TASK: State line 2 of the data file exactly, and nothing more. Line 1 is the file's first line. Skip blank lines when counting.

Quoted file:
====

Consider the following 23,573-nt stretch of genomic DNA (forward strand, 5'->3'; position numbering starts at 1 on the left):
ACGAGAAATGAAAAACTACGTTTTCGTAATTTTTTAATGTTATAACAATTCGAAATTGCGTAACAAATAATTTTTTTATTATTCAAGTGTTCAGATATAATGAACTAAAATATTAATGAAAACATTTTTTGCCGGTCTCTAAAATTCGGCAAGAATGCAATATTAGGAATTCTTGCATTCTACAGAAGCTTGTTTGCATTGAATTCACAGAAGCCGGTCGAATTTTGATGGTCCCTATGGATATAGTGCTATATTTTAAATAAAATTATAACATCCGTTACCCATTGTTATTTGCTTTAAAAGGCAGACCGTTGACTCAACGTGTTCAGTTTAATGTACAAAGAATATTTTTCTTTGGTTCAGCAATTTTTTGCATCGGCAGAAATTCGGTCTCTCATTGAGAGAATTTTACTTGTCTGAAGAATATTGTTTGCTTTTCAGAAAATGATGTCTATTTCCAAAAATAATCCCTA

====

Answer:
ACGAGAAATGAAAAACTACGTTTTCGTAATTTTTTAATGTTATAACAATTCGAAATTGCGTAACAAATAATTTTTTTATTATTCAAGTGTTCAGATATAATGAACTAAAATATTAATGAAAACATTTTTTGCCGGTCTCTAAAATTCGGCAAGAATGCAATATTAGGAATTCTTGCATTCTACAGAAGCTTGTTTGCATTGAATTCACAGAAGCCGGTCGAATTTTGATGGTCCCTATGGATATAGTGCTATATTTTAAATAAAATTATAACATCCGTTACCCATTGTTATTTGCTTTAAAAGGCAGACCGTTGACTCAACGTGTTCAGTTTAATGTACAAAGAATATTTTTCTTTGGTTCAGCAATTTTTTGCATCGGCAGAAATTCGGTCTCTCATTGAGAGAATTTTACTTGTCTGAAGAATATTGTTTGCTTTTCAGAAAATGATGTCTATTTCCAAAAATAATCCCTA